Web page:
Diane Arbus photographer, was born March 14, 1923 in Manhattan and passed July 26, 1971 in
New York city at only 48 years old. She is considered one of Americas’ great photographic artists.
She was born to the wealthy Jewish family who owned the fashionable fifth avenue department store, Russeks. Dianes’ father David Nemerov, was constantly busy with running the family business. Her mother Gertrude Russek Nemerov, was consumed with the social life in New York and was diagnosed with clinical depression. They were not the picture of parenting. Diane, her brother Howard and sister Renee were raised by governesses and maids.
As Diane grew older she separated herself form her family.
Diane met her husband Allan Arbus at 14 while at school. Married at 18 years old, they had 2 daughters, Doom and Amy. Allan was a World War II photographer and started his civilian career as a photographer with Diane when they married. The pair were favourite fashion photographers of magazines like Seventeen, Harpers Bazaar and Esquire. Diane directed the shoots and Allan did the photography. Diane and Allan separated in 1959, but continued to remain friends and share a dark room until 1969, at which time they divorced and Allan moved to California to pursue a acting career. He gained notoriety for his role on the television series M.A.S.H. as Dr. Sidney Freedman. Allan made sure that Diane still had a dark room and they continued their friendship until her death.
In 1956 Diane had been encouraged by friends to pursue her own photography and she did. She became known for using a twin-lens reflex Rolleiflex camera due to the image size and the clarity. Diane also used a 2 1/4 Mamiyaflix camera. Living in New York, Diane would walk the streets looking for subjects to shoot. Many of her subjects were men wearing make up, freak show performers, street people and people with disabilities. Anyone who looked different or unusual, and many she befriended. She pushed the boundaries of what was called acceptable photography of the age. She is quoted “ I really believe there are things that nobody would see, unless I photograph them.” It is said that she photographed people different from herself, to make her feel less privileged from her sheltered upbringing.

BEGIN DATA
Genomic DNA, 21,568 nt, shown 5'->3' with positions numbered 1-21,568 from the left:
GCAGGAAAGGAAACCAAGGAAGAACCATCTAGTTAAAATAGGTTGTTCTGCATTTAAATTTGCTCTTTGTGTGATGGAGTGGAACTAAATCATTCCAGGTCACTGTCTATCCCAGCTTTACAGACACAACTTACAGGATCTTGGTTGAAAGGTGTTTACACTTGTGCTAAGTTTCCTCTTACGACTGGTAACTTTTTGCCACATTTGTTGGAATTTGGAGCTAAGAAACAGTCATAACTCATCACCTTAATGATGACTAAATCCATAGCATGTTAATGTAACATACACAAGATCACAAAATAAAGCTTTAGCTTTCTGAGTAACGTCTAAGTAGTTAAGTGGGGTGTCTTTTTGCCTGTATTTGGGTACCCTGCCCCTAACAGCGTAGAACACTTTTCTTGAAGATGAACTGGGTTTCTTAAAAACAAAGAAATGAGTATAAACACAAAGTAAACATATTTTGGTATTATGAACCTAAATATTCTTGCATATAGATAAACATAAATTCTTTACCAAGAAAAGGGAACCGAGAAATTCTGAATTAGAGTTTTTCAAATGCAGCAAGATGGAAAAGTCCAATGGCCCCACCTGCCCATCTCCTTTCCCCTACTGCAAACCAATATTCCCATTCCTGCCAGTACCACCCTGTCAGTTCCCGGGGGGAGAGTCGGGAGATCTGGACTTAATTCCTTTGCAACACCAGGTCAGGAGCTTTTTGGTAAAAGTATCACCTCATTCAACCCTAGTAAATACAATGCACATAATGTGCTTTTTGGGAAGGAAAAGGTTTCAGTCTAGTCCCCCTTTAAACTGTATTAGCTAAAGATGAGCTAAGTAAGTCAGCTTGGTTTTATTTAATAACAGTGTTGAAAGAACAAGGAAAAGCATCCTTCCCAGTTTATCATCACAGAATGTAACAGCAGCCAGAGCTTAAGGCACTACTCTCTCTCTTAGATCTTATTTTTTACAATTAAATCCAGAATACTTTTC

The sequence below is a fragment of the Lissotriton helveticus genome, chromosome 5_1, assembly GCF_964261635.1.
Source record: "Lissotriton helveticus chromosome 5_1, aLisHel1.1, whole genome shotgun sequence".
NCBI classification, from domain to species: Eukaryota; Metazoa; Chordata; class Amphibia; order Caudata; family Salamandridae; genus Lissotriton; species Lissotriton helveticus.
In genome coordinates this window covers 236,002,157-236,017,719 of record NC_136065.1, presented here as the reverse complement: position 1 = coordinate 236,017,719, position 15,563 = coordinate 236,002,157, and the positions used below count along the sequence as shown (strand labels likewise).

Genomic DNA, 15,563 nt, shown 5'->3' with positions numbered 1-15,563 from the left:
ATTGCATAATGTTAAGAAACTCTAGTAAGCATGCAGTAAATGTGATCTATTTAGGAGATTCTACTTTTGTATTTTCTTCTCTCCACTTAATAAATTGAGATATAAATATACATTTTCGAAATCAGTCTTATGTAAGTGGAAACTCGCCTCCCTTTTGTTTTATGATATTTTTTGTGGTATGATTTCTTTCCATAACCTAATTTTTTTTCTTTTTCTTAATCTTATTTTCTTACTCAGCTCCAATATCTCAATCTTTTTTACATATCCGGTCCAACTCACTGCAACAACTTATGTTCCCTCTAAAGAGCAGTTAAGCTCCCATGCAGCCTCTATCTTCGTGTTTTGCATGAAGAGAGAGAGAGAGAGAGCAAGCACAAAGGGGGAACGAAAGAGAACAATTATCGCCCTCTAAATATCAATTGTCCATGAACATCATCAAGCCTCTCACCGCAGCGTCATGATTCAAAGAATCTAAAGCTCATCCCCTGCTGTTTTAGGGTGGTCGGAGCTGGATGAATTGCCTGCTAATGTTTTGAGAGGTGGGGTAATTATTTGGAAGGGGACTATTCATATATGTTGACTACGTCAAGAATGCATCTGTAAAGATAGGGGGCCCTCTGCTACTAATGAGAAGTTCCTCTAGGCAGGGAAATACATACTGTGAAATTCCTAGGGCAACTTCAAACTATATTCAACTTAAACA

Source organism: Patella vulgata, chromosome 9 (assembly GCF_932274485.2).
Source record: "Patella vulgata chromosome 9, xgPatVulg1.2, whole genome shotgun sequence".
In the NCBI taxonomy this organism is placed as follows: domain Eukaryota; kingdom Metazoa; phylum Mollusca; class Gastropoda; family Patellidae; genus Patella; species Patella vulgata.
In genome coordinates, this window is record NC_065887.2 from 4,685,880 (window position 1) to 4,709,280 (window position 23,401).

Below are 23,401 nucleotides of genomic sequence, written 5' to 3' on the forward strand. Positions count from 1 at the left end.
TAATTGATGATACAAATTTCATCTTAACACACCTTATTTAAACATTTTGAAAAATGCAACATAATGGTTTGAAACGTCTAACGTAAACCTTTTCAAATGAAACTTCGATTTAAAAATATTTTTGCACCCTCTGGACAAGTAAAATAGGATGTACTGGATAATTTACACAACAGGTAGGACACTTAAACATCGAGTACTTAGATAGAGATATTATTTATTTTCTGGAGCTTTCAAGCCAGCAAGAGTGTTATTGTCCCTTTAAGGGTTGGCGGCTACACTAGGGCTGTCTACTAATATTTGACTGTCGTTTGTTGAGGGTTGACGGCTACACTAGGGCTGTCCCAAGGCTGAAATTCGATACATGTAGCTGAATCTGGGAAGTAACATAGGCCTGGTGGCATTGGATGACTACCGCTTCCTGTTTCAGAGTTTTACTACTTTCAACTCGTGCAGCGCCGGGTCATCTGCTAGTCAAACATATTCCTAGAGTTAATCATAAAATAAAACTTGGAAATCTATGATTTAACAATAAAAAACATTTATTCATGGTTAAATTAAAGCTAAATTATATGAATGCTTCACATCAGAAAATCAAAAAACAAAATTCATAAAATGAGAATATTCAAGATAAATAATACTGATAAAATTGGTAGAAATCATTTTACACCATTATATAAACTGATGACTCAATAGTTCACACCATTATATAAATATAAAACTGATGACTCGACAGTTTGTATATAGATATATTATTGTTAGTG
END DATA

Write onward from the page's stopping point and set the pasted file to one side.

Diane never made a good living from her art and in 1963 she was awarded the Guggenheim Fellowship and this was renewed in 1966.
During the 1960’s she supported herself shooting documentary photos and magazine commissions. Diane also photographed famous people like Jane Mansfield, Ozzie and Harriet Neilson, Norman Mailer and Gloria Vanderbilt’s young son Anderson Cooper. There were many others as well. As her fame increased, her work with magazines diminished. Diane taught photography at Parson’s School of Design, the Cooper Union in New York, and Rhode Island School of Design.
In 1967 Diane had her first exhibition at the Museum of Modern Art. Along with two other artists, she was recognized as “a new generation of photography”.
Diane Arbus suffered with depression thoughtout her life. It is noted that she was struggling in a letter to her friend Carlotta Marshall, who she also photographed. Her ex-husband Allan also said Diane had episodes of violent mood swings. On July 27, 1971 Diane took barbiturates, got in the bath and cut both her wrists. Leaving a note saying “Last Supper”. Two days later her friend Marvin Israel discovered her. She was only 48 years old. To think what she could have achieved. Depression seems almost be a common thread among some artists of all genres - music, painting, acting and photography.
There have been ongoing struggles with Dianes’ estate, as she had no will. There has been much controversy about the use of her photographic works. Her daughter Doon has tried to maintain control over her work to protect her legacy.
Since her death there have been many exhibitions of her work. Several books have also been written, one by Doon and friend Marvin Israel. There is a film loosely based on her life titled “Fur”. This movie was considered a “Fairytale”. In 2007 the Metropolitan Museum of Art purchased 20 of Arbus’ photographs, apparently worth millions. Also the MET received archives of her work including hundreds of negatives, early and unique photographs, prints and 7500 rolls of film, as a gift from her estate. It is wonderful that Diane Arbus’ work will be protected and cared for future generations.
There are so many articles online about Diane. Her daughter Doon made a documentary film about her in 1972, a year after her passing. You can find this on Youtube.
Keep learning, keep well-
Youtube: Masters of Photography : Diane Arbus